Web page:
Thanks to the success of the comics, shows, and Telltale’s video games, The Walking Dead is as much of a household name as you can get in entertainment these days. Thankfully, more recent seasons of the show aside, all of these ventures have been pretty great, which has led to many other attempts at adapting the series in some form. Overkill is looking to do it later this year with a co-op first-person shooter in the vein of Left 4 Dead or their successful Payday series. From what I played at E3 2018, the game is shaping up pretty well at its core, but there are some serious rough edges that need work before release.
Overkill’s The Walking Dead has players choosing between four heroes, all with unique weapon sets and abilities. You then have to team up to take on the zombie horde, as well as the much more dangerous AI-controlled humans scattered across the map. But be careful, making too much noise will draw more walkers to you, and that could lead to disaster as each party member is picked off one by one.
The core gameplay is very reminiscent of Left 4 Dead in all the right ways.
The core gameplay is very reminiscent of Left 4 Dead in all the right ways. Moving through the map, collecting supplies, and working to take down walkers whenever possible. Every once in a while you stumble upon a setpiece of sorts, either having to search nearby houses for objects to open a door, or running across a human controlled encampment. Unlike the slow and easy to dispatch zombies, humans fire back and can move around to take cover.
At least, they would if the AI wasn’t having so much trouble keeping up. This was an early, pre-release build of Overkill’s The Walking Dead, so bugs and glitches are to be expected. However, there were too many here to ignore, including multiple human characters getting stuck on level geometry, or just behaving in extremely dumb ways. Perhaps the team will iron this stuff out for release though, and I really hope they do because aside from this and a few other bugs, the game was a blast.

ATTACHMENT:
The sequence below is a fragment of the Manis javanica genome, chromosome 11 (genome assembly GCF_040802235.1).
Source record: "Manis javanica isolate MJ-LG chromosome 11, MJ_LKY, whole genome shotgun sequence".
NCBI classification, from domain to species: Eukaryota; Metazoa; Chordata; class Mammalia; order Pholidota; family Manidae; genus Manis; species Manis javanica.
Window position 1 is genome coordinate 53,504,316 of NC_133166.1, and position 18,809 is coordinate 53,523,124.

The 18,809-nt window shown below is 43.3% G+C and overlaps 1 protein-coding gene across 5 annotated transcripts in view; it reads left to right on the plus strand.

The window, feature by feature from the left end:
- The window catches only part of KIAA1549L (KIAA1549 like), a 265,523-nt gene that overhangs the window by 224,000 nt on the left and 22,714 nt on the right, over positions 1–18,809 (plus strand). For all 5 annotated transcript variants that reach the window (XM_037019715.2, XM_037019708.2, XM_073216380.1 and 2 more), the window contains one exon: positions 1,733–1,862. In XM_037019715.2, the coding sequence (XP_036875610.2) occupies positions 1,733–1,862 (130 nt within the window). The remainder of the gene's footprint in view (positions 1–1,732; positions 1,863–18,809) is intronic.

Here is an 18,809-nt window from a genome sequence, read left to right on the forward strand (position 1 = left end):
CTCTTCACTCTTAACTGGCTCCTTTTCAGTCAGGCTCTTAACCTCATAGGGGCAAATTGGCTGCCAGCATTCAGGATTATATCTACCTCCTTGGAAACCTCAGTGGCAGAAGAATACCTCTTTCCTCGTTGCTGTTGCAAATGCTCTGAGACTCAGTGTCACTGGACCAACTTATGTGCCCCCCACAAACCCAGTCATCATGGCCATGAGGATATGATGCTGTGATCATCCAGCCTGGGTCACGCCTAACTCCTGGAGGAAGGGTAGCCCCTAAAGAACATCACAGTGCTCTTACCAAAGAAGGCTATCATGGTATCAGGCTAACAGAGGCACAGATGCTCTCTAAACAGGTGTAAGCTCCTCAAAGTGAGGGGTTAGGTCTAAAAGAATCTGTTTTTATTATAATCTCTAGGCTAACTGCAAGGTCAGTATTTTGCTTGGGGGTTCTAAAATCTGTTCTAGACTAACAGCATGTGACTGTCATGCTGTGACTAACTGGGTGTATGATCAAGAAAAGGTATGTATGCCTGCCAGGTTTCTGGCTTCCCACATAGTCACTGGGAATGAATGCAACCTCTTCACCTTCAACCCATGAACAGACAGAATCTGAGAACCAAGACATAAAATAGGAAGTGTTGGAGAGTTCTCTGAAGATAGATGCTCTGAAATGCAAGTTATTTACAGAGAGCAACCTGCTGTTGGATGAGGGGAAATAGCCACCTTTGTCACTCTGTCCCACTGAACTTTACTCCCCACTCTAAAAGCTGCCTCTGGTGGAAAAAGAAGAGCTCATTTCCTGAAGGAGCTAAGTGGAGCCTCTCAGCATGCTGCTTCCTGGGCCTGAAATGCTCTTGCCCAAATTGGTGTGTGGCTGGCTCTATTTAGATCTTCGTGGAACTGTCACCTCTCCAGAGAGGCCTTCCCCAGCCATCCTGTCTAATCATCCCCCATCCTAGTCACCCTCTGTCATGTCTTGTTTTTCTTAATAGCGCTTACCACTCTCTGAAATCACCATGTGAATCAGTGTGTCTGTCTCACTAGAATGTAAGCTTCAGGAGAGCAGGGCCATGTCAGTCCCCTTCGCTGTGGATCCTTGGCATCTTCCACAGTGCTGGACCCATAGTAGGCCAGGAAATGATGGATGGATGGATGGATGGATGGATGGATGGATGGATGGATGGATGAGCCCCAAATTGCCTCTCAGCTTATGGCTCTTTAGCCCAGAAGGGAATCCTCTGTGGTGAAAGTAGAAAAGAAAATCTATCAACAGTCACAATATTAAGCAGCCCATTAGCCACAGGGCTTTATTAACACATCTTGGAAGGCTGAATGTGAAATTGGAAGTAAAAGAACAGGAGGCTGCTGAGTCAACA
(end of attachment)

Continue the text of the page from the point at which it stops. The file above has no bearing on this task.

Ammo was scarce, dispatching walkers with my melee weapon was tense, and working together to get through the level was a joy. There were moments in my play session that brought me back to events in the comics and show, such as finding myself off on my own, surrounded by walkers. Taking out one or two is easy enough; just whack them on the head a couple of times and you’re good. If you get surrounded though, you can easily be overwhelmed and taken down yourself. Your friends can help, but once one of us went down it became that much tougher to keep everyone alive.
After fighting off a group of humans, our gunshots had drawn in every walker within earshot, so we got swarmed quickly. The gunplay is janky in a way that actually works very well for the series. At one point my gun actually jammed, requiring attention to fix. My ammo ran out just a little while after we’d eliminated the other humans (which are all AI controlled, just to be clear). After a couple of headshots on the swarming zombies, I was left with just my trusty machete, which wasn’t so trusty once a dozen or more had surrounded me.
When my time with Overkill’s The Walking Dead was up, I felt like it had accomplished its goal of feeling exactly like the TV show and comics. Unfortunately it also replicated the rougher patches the show has seen lately, mostly with technical bugs and other problems. The team has some time to get this stuff sorted out, but with November fast approaching, it does seem like we could see a few of these things linger into the launch. If they can get them all worked out though, the game will be a hit with fans and should satisfy anyone looking for some of that co-op zombie shooting that we haven’t seen properly since Left 4 Dead 2.